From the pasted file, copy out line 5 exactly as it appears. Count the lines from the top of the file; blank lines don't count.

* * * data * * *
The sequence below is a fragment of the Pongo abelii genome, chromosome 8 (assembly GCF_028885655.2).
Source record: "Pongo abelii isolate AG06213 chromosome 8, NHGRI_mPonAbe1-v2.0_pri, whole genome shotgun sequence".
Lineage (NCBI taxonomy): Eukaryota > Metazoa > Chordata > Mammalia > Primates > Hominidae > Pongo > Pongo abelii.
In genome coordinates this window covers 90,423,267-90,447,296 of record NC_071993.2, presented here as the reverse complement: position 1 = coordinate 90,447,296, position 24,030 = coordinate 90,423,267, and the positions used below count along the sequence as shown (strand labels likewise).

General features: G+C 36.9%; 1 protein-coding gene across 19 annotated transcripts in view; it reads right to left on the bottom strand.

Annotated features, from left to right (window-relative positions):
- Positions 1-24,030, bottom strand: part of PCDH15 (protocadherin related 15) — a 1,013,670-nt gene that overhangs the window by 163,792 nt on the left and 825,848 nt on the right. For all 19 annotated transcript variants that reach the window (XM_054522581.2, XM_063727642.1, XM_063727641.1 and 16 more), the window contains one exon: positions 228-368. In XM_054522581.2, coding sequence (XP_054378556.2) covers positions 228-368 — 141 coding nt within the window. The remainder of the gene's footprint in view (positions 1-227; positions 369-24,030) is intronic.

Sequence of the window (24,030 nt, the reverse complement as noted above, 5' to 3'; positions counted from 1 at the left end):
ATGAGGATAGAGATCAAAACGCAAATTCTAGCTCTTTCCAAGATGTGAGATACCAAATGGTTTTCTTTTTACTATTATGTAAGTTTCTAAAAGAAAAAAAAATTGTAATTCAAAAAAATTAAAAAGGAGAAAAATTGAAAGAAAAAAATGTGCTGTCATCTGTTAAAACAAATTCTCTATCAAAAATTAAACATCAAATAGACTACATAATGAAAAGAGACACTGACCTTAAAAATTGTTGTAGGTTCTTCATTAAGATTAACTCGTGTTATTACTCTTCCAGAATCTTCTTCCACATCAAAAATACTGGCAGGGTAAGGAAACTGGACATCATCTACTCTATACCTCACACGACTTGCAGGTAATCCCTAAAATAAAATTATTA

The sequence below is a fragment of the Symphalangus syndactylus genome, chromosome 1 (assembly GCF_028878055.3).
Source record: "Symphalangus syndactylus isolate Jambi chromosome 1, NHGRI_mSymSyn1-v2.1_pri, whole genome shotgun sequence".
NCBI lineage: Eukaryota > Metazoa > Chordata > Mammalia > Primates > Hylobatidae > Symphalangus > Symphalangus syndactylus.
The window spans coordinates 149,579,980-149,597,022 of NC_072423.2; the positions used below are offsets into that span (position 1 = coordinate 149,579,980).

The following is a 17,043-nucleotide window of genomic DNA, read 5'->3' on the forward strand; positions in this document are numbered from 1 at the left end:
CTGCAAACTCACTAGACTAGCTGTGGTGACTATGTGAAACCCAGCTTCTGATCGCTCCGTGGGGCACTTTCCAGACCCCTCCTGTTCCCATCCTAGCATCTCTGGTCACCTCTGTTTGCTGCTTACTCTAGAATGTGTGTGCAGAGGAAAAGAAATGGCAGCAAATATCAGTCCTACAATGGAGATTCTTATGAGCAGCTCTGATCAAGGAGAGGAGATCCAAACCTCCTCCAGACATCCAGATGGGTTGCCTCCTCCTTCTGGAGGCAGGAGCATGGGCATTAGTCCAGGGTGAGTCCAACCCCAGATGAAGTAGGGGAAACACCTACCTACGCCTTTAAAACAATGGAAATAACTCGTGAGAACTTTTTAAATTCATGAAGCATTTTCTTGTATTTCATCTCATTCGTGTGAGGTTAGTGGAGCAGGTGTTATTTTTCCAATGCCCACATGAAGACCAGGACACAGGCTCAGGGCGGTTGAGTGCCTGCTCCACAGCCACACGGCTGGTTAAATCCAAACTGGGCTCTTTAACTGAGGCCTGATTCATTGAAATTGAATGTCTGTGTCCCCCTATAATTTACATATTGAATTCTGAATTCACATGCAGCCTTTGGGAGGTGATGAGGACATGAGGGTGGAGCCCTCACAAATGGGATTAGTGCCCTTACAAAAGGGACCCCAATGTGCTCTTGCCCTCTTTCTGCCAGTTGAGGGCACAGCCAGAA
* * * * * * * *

General features: G+C 36.9%; 1 protein-coding gene across 19 annotated transcripts in view; it reads right to left on the bottom strand.